PDA

View Full Version : To all Sev's



atters
20-Oct-09, 11:55 AM
I am looking for pics of Sevtec dash and steering examples.

Not sure what I want to do yet.

Post a pic of your craft and maybe give us an idea of how it works for you as well as what you would have done different.

thanks guys

John Robertson
20-Oct-09, 02:37 PM
The dash design is really up to you - it depends on exactly what you want on the panel (probably not very much is needed!). Make it sloping so you can see everything whilst sitting.

By far the easiest (and cheapest!) way to make a steering system is to use the handlebar pivot tube from a bicycle. It's lightweight, smooth and durable. The alternative is a length of tubing (conduit or ali) and a couple of HDPE blocks as bearings and mounts (check your plans). Whether you use handlebars or a steering wheel is personal preference - both work well but make sure a steering wheel is lightweight.

This version uses the remnants of the front wheel forks and the bike tube frame to mount the cables:
4185


Note the bolt used as a travel limiter - you must have one at both the steering wheel AND rudder end of the system to avoid damaging the cables

Fixed throttles are the way to go in a cruising craft to avoid "finger fatigue" on long trips.

curtis5420
20-Oct-09, 06:35 PM
if twin engine a fixed lift throttle (maybe gear selector twist grip) is the way to go!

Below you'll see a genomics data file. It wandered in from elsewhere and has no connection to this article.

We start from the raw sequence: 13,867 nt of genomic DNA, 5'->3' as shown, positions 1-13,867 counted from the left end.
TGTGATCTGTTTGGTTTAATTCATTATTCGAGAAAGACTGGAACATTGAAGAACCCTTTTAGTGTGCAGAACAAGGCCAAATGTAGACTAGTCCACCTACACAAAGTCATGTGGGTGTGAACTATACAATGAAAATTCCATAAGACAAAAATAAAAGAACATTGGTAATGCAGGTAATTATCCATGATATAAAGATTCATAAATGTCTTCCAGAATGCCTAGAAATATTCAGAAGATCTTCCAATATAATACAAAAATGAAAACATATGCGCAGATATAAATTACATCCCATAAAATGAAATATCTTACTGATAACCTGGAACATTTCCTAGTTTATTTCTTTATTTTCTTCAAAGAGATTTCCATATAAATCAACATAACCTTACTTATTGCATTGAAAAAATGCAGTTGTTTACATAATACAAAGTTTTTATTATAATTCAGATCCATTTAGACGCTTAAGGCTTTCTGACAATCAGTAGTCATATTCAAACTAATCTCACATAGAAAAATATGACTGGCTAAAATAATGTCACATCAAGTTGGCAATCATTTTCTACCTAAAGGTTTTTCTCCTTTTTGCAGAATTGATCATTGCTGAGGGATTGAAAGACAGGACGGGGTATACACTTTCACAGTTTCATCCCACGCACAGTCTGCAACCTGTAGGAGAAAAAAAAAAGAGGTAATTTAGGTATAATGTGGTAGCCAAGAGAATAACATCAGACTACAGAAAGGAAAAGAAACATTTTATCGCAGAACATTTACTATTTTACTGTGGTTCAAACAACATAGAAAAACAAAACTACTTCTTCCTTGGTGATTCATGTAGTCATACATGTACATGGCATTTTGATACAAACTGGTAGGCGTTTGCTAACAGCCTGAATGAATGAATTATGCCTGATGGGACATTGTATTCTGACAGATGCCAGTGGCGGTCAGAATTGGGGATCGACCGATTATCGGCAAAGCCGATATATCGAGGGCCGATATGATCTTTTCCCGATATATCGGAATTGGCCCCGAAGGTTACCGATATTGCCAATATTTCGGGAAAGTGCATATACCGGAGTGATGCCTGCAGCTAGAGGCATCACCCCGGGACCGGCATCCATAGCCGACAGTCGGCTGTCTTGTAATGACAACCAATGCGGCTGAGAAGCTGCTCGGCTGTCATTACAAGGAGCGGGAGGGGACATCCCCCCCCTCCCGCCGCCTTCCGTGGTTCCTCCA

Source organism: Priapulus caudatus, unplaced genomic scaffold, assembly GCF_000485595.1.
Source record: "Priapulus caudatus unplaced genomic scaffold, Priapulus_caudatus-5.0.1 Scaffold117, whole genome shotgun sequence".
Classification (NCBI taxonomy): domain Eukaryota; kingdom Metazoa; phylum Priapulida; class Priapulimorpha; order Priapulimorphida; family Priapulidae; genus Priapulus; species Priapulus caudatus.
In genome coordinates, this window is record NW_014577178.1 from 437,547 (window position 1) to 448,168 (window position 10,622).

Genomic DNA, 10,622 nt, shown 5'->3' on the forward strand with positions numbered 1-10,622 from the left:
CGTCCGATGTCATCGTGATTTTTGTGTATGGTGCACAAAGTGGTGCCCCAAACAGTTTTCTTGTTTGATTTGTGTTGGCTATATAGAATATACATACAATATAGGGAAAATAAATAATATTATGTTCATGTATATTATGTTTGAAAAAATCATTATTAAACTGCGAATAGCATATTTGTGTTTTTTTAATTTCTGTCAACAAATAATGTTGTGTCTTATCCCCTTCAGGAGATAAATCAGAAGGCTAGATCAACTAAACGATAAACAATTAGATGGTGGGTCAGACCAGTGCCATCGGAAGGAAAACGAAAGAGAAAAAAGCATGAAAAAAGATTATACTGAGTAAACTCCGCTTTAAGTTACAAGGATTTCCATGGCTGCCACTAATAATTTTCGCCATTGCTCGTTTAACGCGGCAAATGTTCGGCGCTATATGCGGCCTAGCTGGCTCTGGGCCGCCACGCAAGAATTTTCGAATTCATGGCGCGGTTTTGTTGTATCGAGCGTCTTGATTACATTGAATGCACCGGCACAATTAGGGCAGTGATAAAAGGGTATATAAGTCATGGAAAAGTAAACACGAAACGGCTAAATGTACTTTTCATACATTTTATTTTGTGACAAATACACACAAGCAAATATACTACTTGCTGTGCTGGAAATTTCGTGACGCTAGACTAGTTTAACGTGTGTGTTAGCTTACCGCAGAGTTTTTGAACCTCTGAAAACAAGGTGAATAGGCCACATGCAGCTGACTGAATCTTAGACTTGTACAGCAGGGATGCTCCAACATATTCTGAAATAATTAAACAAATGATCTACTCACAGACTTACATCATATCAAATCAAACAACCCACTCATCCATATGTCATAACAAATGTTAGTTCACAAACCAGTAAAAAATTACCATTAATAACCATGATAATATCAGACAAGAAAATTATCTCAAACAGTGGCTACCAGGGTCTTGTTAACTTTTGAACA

this dash is 1/4" ply covered in skirt material, bike yoke handle bar (similar to johns) but upright handles (to give that aircraft feel) :)

Ian Brooks
20-Oct-09, 07:30 PM
Hi

This is the dashboard of my Surveyor - cool, eh?

4192






Ok ok just dreaming...

Dash is 1/2" foam covered in 6oz cloth, cut to shape and supports the foredeck.

4187

Behind this is a second piece of 1/2" foam-cloth. Both these had large hole drilled in (holesaw) to accept nylon bushes as bearings for a steering column made out of tube. (Also note the tow point at the front - alum re-inforcing plate. Fit one now or regret it later!)

4188

Tow point - front:

4189

Rear:

4190

Handlebars - a regular bicycle swansneck fits directly on the steering tube.

4191

Ian

atters
21-Oct-09, 07:12 AM
I like that one with all the lights and switches.

The steering idea is also practical, will have to do that too.

I cant decide if I should use a curved or square dash, I also do not want to block the hole too much, so that it can double as a bed. Maybe with a reading light in each corner.

I would prefer the steering to be in the middle, can I do this, or should I make it to the left of the dash.?

Not sure is I want the wife next to me or behind., I suppose two sitting right in front will give better weight distribution. But with the steering in the middle, the two passengers can sit further forward and then the back two will have more legroom.

curtis5420
21-Oct-09, 06:32 PM
middle steering and seating

unless your mrs weighs the same as you (mine is slightly more bulky) then the craft will not be level.

also if someone is behind you they can see the way you lean into corners and copy you,

Ian Brooks